In the Jordan Times of 22 July 2003,Hollis writes
"Kelly, who had worked with the UN inspection team in Iraq in the 1990s, had the kind of expertise on which the UK government would have called to arrive at its overall analysis of the danger. If he and/or others like him were not as certain as the political leadership claimed to be of the extent and imminence of the threat, then the decision to go to war was as much the result of a political judgement as it was knowledge based."
"It could be, therefore, that Iraq will be the peak point of Bush's love affair with unilateralism and pre-emption. It is to be hoped so, because a central lesson of the tragic fate of Kelly is that in the future, the British government at least cannot rely purely on citing unattributable intelligence sources as the basis for taking the country to war without multilateral sanction."
To be fair, Andrew, the February leak is kicked into touch (for whatever reason) by Omand and, via his answer, Tebbit. It was as if nobody wanted to mention the leak.ReplyDelete
MR DINGEMANS: Turning on to February 2003, we have heard that Mr Gilligan comes by a document, a secret document, relating to the links between or absence of links between Al-Qaida and Saddam Hussein. I think we have also heard that that did not come to Mr Gilligan from Dr Kelly, from Mr Gilligan's evidence. Were you aware of that leak?
SIR DAVID: Yes, and I was concerned by it.
MR DINGEMANS: Were any steps taken?
SIR DAVID: I discussed with Sir Kevin Tebbit, the Permanent Secretary at the Ministry of Defence, the possibility that there could be a source of compromise of classified information within the Ministry of Defence, and he reassured me that he too was taking steps to investigate whether that might be the case.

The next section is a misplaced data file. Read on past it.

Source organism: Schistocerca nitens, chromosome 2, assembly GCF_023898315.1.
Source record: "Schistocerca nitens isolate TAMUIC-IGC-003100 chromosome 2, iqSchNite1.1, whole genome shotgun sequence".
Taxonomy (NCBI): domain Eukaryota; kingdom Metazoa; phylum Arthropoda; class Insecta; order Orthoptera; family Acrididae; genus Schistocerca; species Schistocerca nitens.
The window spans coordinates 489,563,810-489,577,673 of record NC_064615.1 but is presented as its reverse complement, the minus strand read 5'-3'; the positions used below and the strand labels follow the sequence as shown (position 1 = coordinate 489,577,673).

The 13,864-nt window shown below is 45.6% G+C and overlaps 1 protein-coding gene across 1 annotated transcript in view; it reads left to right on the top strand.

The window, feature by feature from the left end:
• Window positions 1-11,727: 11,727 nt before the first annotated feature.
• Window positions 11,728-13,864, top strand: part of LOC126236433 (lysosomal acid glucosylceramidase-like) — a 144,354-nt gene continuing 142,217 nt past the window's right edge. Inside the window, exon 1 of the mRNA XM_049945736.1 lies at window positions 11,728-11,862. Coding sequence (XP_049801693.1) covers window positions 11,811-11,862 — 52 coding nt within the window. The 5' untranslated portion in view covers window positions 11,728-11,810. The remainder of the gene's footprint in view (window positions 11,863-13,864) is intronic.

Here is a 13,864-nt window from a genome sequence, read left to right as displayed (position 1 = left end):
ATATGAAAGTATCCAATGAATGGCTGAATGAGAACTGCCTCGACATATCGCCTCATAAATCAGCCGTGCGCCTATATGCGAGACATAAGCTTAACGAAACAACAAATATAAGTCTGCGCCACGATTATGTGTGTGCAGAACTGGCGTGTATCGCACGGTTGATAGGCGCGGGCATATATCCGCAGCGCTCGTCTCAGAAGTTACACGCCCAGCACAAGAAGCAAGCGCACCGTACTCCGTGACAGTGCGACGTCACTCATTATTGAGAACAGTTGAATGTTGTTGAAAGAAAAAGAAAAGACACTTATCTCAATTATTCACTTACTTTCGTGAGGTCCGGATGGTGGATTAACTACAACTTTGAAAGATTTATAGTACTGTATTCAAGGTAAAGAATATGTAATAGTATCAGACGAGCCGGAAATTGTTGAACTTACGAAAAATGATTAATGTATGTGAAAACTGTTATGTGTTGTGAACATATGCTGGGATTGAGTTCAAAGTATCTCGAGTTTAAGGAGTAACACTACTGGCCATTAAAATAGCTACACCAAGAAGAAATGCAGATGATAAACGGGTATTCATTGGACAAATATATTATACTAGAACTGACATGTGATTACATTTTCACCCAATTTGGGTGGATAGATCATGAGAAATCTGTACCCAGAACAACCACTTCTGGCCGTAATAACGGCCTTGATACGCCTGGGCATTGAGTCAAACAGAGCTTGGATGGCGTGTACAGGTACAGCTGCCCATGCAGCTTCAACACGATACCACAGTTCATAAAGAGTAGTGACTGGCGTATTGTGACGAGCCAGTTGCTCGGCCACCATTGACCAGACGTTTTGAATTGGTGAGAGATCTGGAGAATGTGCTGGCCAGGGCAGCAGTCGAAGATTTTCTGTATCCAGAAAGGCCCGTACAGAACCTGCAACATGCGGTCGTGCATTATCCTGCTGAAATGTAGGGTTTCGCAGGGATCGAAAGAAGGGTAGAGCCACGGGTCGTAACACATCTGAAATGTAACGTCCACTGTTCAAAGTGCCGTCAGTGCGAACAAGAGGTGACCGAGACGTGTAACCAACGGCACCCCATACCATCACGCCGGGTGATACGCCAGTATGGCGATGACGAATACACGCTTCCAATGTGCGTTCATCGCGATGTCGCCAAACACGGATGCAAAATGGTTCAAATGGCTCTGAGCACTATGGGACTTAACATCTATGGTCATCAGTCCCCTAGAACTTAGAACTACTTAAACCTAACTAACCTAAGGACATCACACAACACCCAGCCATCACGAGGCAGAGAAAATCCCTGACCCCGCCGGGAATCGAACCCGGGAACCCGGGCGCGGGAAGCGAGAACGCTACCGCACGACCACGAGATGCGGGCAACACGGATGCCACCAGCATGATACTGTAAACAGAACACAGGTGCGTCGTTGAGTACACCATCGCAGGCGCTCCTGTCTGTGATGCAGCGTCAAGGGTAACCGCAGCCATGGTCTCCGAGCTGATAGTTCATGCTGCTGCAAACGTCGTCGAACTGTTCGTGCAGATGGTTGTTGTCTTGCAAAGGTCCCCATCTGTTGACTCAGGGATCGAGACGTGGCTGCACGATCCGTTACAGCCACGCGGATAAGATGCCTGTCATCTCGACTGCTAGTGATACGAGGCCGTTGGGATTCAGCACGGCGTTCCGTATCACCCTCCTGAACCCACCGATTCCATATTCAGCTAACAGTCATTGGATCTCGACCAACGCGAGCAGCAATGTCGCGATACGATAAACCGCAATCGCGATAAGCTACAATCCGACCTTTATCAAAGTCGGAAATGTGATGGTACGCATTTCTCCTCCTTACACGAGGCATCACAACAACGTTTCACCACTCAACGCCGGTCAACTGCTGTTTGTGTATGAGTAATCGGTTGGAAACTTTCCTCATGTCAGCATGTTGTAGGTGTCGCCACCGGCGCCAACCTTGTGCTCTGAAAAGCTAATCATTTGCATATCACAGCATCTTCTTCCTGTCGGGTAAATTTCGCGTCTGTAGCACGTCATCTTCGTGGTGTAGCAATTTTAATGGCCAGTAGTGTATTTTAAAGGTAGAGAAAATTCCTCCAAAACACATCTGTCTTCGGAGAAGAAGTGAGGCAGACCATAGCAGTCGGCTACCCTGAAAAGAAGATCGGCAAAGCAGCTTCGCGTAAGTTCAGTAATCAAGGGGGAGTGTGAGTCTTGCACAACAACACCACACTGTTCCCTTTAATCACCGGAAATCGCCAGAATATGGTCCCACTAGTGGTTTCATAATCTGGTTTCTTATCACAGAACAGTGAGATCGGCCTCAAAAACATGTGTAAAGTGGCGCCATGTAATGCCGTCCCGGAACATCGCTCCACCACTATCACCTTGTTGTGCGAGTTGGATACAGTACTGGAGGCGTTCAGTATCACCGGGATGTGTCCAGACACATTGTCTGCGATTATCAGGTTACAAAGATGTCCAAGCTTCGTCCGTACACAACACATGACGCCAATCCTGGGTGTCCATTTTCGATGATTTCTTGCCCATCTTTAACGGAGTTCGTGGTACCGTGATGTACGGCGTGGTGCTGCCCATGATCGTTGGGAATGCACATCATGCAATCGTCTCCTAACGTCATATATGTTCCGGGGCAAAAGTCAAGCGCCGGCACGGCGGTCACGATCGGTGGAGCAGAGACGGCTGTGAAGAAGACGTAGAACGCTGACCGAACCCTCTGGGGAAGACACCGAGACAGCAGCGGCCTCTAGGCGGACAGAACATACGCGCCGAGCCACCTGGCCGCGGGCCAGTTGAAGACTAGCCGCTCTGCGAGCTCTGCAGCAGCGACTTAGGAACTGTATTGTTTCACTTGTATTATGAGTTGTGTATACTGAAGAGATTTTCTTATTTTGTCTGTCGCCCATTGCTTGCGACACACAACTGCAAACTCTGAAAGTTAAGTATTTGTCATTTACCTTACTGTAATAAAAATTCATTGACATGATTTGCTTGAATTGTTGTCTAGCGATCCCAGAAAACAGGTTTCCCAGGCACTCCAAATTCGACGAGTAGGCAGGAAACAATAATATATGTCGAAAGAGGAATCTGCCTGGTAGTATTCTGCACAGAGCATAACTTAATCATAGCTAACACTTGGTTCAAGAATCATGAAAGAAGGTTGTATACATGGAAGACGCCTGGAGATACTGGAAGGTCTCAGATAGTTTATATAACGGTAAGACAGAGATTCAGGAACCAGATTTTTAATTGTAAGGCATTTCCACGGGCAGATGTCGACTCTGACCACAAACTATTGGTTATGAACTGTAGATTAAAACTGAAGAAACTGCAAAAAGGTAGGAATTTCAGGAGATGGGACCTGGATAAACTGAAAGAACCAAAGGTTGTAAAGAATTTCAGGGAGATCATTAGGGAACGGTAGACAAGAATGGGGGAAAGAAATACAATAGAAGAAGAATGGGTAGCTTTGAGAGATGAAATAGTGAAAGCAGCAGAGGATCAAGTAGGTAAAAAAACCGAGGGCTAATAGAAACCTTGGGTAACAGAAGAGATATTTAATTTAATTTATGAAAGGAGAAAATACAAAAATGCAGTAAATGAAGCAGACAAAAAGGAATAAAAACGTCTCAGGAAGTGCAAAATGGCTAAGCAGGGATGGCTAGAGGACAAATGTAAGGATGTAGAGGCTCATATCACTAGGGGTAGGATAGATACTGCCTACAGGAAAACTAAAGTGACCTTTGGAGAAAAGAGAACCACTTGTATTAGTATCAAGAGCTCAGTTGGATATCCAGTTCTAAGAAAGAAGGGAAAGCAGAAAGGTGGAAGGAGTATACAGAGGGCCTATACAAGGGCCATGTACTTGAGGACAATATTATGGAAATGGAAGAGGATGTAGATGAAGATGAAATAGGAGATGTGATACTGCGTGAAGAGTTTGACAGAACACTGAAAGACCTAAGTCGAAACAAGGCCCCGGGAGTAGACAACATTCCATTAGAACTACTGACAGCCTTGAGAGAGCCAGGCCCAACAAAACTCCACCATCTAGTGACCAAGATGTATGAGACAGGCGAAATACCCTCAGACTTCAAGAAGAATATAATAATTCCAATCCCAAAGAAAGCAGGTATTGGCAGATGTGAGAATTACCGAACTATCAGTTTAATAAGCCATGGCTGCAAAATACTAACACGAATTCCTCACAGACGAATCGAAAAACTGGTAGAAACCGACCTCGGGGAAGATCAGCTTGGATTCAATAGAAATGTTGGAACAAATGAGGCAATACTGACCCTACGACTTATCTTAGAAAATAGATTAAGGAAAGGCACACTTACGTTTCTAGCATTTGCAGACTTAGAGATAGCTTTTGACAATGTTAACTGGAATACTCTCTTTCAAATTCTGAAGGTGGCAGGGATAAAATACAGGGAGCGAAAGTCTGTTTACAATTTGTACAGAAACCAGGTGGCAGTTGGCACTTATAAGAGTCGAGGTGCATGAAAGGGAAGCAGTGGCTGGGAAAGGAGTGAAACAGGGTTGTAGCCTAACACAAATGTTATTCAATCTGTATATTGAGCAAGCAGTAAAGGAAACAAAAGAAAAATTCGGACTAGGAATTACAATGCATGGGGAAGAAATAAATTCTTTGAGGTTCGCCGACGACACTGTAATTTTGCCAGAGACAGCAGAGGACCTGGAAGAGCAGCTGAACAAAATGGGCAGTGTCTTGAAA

As reported in the Evening Standard, Key Kelly pair helped appoint MI6 chief
,11 February 2005, Omand and Kevin "I never met Kelly" Tebbit were on the panel which recommended Scarlett for the post of C,head of MI6.
Special Branch - SO12 - were clearly involved in this first leak as at MOD/8/0011to0015 This seems much more important than the 45 minute sideshow.ReplyDelete
Early in 2003, Katherine Gun read at GCHQ (somehow, because she was a Chinese translator) read a top secret email dated 31 Jan allegedly sent by a Frank Koza of the NSA which she "passed to a friend on the outside whome she knew was in touch with journalists" on Monday 3 February 2003, the very day the "dodgy dossier" was published and just before Colin Powell's speech on 5 February to the UN security council.
It was published in the Observer on 2 March 2003
Details here in the Guardian a year later when the trial collapsed.
Any search for Koza leads back to the Observer article.
"Full" story in the New York Review of Books,June 10 2004.
All very mysterious.
Also instructive to read BBC/4/0156-0162, in conjunction with Andrew Gilligans's exchanges at the Hutton Inquiry concerning criticisms of his reporting by Campbell,and toadying by the BBC. See also BBC/4/0142/6.ReplyDelete